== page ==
Intermountain to cut opioid prescriptions 40% by end of 2018: 5 things to know

Salt Lake City-based Intermountain Healthcare aims to achieve a 40 percent reduction in the number of opioids prescribed for acute pain systemwide by the end of 2018.

Intermountain announced the goal Tuesday, making it the first health system to formally make such a specific and substantial pledge for opioid prescription reduction.

Here are five things to know.

1. To achieve the reduction, Intermountain has already trained about 2,500 prescribers in opioid reduction strategies. The system plans to extend this training to each of its 22 hospitals and 180 clinics throughout Utah and Idaho.

2. The system will also provide new tools and policies to help prescribers reduce the number of opioids prescribed by 5 million tablets annually.

"Currently, nationwide, providers tend to write prescriptions for more opioids than patients need, and large quantities of the medications are often left over after the need for pain relief is past," said Doug Smith, MD, associate medical director for Intermountain Healthcare. "We will follow best practices in prescribing so the medications prescribed more closely match the needs of patients."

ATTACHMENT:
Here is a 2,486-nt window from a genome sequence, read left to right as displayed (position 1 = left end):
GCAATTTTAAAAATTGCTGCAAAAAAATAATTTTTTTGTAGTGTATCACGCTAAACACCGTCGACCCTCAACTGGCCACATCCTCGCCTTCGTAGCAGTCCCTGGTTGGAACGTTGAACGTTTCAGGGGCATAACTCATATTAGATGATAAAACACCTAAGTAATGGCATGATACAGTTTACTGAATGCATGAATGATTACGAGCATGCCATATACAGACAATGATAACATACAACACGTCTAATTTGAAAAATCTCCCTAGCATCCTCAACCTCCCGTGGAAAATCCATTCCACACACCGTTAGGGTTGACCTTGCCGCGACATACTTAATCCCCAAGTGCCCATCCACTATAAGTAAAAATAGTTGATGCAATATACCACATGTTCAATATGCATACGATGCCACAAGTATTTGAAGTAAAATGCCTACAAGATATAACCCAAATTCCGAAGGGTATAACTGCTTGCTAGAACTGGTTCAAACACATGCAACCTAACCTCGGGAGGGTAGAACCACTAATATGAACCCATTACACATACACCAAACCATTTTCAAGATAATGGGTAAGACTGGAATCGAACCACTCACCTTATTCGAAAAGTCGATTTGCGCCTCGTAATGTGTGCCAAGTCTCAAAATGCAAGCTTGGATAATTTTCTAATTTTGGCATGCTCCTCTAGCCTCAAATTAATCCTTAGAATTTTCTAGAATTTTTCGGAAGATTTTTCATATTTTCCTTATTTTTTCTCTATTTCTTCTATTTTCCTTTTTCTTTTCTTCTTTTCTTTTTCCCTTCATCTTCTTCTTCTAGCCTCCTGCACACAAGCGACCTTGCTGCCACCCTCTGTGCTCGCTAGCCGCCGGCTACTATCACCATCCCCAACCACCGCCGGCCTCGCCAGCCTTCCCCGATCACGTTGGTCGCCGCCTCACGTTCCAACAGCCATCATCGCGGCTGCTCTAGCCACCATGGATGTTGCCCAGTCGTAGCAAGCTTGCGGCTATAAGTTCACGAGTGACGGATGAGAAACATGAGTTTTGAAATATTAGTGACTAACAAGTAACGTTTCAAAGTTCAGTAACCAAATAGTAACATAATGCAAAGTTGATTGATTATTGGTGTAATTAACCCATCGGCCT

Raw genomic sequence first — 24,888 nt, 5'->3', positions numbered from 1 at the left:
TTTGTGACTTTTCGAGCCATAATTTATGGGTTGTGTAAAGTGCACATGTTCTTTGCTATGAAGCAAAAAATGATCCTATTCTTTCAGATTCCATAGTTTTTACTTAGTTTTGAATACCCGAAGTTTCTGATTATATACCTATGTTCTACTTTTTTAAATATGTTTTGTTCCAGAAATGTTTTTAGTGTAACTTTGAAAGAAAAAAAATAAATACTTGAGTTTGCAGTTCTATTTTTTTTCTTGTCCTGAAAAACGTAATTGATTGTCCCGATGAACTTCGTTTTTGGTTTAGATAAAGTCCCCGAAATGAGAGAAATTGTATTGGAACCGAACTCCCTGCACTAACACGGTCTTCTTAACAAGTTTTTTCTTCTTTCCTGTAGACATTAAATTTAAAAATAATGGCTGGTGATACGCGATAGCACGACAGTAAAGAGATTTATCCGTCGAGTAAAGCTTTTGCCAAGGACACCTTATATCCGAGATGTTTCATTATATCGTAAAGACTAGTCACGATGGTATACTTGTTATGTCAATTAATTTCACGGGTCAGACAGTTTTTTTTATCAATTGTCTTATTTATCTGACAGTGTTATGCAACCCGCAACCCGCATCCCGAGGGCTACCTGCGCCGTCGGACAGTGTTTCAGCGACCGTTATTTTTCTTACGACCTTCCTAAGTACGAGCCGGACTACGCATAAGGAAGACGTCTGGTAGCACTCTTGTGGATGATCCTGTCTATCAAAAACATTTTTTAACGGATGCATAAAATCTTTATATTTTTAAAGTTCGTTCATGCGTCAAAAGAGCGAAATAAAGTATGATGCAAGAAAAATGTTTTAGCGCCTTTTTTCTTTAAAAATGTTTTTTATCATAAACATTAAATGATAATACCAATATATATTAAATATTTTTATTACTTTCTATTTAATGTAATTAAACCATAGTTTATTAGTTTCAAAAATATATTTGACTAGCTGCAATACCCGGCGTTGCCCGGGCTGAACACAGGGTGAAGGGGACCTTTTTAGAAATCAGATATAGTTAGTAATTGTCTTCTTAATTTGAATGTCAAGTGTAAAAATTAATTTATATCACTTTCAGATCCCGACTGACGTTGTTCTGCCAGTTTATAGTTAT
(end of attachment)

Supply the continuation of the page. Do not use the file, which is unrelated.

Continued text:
3. Dr. Smith added that both chronic and acute pain patients will continue to have access to the medications they need.

"We will ensure patients have access to the full range of options to manage pain," Dr. Smith said.

4. Todd Allen, MD, acting chief quality officer for the network of hospitals and clinics, told The Salt Lake Tribune he recognized the risk associated with putting a hard number on the reduction goal, but said it is a way for the system to hold itself accountable.

"We won't be timid anymore," Dr. Allen told The Salt Lake Tribune. "We plan on making a big difference."

5. In Utah, 24 people died every month from prescription opioid overdoses in 2015, according to data from the Utah Department of Health cited by The Salt Lake Tribune.

More articles on opioids: 
Louisville files lawsuit against 3 opioid wholesalers 
FDA committee to evaluate use of opioid cough medicines in children: 3 things to know 
Insys settles Illinois opioid lawsuit for $4.45M

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